I am looking outside the status quo for solutions, and the more I look the more profound are the changes I see as being necessary, right down to the nature of every single institution on earth, every library, hospital, regulatory authority, corperation, and school.  

I love your writing, especially survival+

Keep up the great work.

Stewart, Brisbane

charleshughsmith's picture
Status: Platinum Member (Offline)
Joined: Aug 15 2010
Posts: 741

 Hi Straight:

Yes, I do have some of Illich's work, and he created an incredible wealthof ideas realting to work.  As you know, he saw elites of expertise as negatives, for example: "Medical nemesis: the expropriation of health."  If we follow this critique, then training more people to enter establishments that are actually negative for health, education etc., is not the solution the conventional wisdom holds.

Illich is such a rich source, I don't claim to grasp all his many insights.  Thanks for mentioning his work--I think we have much to learn from his insights.

mtmtntop's picture
Status: Member (Offline)
Joined: Nov 19 2011
Posts: 1
effect of military employment and underemployed

Thanks for the great job of consensing a real world situation into understandable terms that make us realize the propaganda machine that is actively working around us. 

I have wondered about 2 things. 

a glance at any help wanted section will revieal a large proportion of available "employment" really are ads for the military.  in your discussion ,you are showing civilian employment.  does this include the military, or is the military included in the non-civilian sector?  I believe that when the military is factored out of employment statistics, things may be far worse than we realize.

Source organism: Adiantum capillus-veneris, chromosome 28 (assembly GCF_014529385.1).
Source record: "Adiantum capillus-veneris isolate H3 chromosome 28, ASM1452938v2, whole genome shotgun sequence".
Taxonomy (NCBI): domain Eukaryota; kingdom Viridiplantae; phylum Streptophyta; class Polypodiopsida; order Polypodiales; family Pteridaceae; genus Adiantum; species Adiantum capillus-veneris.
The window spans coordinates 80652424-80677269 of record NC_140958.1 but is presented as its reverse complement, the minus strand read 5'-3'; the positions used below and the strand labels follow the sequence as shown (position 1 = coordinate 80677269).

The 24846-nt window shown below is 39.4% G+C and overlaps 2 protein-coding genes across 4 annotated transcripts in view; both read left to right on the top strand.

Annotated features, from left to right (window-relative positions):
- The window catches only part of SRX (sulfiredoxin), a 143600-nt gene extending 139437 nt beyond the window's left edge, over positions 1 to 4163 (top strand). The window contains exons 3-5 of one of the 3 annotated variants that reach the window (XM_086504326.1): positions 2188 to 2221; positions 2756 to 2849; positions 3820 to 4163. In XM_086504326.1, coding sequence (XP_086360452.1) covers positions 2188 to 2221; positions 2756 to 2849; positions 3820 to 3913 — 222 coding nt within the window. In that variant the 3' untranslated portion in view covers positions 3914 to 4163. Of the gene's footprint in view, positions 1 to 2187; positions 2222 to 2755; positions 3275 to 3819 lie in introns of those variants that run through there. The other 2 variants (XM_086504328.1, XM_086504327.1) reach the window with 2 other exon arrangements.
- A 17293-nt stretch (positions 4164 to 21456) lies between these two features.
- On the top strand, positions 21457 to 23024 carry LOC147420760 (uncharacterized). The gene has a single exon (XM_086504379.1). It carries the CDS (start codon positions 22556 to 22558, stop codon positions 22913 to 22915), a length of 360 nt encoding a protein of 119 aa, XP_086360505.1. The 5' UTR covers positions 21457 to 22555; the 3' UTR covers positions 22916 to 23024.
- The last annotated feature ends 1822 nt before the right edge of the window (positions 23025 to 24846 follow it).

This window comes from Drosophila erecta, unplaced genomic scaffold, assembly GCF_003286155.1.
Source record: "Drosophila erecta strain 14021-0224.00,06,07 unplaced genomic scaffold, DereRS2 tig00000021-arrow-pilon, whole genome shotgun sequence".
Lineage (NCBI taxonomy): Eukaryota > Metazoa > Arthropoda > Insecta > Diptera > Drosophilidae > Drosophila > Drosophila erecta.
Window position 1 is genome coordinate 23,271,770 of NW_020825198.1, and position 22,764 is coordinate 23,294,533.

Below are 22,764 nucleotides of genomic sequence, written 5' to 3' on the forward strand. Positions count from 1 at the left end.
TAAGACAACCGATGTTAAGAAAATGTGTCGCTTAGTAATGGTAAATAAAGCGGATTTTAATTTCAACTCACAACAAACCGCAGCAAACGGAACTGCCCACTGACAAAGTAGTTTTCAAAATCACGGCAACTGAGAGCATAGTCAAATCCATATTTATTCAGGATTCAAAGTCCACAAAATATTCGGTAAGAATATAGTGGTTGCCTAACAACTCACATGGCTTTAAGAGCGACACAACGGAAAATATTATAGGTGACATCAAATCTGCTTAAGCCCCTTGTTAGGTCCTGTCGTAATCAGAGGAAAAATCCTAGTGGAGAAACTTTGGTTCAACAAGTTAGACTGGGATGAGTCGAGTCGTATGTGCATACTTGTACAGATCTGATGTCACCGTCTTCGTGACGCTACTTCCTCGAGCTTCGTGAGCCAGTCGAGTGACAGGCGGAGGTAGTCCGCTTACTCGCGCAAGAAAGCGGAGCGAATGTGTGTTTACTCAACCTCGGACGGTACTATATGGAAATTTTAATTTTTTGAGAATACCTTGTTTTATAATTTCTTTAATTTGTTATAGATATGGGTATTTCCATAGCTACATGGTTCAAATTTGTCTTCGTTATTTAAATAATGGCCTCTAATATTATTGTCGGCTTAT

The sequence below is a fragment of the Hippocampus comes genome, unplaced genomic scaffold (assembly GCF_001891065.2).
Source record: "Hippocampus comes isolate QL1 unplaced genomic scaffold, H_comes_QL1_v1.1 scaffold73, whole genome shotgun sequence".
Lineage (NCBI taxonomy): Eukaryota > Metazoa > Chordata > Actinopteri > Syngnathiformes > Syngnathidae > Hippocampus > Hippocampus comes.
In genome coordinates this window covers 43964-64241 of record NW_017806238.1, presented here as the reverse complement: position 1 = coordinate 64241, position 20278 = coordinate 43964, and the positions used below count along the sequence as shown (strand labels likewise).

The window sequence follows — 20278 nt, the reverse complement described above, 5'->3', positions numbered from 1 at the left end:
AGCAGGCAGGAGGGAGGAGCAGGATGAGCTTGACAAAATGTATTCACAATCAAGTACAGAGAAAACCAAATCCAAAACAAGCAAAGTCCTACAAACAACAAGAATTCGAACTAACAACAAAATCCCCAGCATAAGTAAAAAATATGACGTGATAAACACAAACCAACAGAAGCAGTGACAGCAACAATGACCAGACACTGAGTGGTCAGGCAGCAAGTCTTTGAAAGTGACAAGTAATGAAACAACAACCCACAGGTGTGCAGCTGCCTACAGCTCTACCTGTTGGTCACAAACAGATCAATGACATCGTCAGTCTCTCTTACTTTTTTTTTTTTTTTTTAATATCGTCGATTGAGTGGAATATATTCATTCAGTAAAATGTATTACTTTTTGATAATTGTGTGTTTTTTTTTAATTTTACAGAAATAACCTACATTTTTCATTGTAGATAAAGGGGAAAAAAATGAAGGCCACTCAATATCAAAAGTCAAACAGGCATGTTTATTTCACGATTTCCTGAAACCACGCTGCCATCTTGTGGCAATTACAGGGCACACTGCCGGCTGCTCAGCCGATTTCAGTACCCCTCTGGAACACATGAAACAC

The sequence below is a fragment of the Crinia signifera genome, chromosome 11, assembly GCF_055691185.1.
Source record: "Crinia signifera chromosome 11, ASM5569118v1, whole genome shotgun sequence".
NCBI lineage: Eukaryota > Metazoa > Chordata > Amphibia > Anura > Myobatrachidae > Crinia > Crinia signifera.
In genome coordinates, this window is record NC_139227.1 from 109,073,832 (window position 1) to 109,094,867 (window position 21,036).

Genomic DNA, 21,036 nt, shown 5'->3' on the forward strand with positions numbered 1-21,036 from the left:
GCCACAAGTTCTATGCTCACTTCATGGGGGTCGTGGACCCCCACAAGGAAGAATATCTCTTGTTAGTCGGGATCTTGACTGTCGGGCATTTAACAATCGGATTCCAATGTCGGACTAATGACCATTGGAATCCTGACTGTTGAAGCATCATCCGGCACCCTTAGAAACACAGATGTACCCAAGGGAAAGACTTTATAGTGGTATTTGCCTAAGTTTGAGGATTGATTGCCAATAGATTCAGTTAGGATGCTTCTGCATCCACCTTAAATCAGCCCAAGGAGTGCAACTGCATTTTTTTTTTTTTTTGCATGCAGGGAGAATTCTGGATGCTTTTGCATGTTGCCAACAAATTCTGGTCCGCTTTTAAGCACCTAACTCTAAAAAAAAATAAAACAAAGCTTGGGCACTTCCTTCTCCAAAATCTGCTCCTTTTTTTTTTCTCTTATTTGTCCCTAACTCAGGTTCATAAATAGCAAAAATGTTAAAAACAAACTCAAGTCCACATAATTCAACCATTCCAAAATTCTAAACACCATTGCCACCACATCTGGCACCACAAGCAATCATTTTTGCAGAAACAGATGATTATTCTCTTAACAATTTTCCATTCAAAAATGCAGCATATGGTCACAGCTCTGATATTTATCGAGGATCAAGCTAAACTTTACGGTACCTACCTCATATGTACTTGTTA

a second factor I have wondered about is the effect of the underemployed.  Are the underemployed ( those working less than full time because full time work not available) assumed to be part of the civilian workforce?  A recent radio program I heard stated the number of underemployed was approximately equal to the unemployment rate.  If that's the case, we are seeing 18-20% of the population looking for work. 


jsuter's picture
Status: Member (Offline)
Joined: Feb 11 2010
Posts: 2

I like the quote from Arthur Miller "The task of the real intellectual consists of analyzing illusions in order to discover their causes."

But one cannot know ahead of time whether or not it is an illusion.  This could be why people in two camps attack the "illusion" of the other camp.  This week I heard Dan Miller musing about why oil company executives are unable to understand what climate change means for future generations.  "Don't they have children?"    

The psychology of climate change is still very incomplete, but the only ones who work on it seem to be pollsters or those who do surveys for consumer choices (Do I want a red car or a blue one?).  They are not looking at groups under stress - which we will be within a few years, no?   Banks do a stress test.   The military does war games.  There is no community that I know of that does a climate change stress test that might give us some insight into changing hearts and minds. 

Fennec's picture
Status: Member (Offline)
Joined: Jul 31 2011
Posts: 2
how true

 Although I fall asleep when I am inundated with so many graphs, I am more of a fundelmentalist, my intution agrees with your assesments completly.  We in this country and even the entire world have created situations that are unsolvable and are wasting time and kidding ourselves that this time is going to be like all the other times we have pulled ourselves out at the last minute.  The only way out of this is to evolve our thinking, and concepts and since evolution only works when it is not planned but adapted to anyone with any agenda with concepts of solution need to be ignored completly or we will continue over the cliff at an even faster rate.  Give chance a chance.

Comment viewing options

Select your preferred way to display the comments and click "Save settings" to activate your changes.
Login or Register to post comments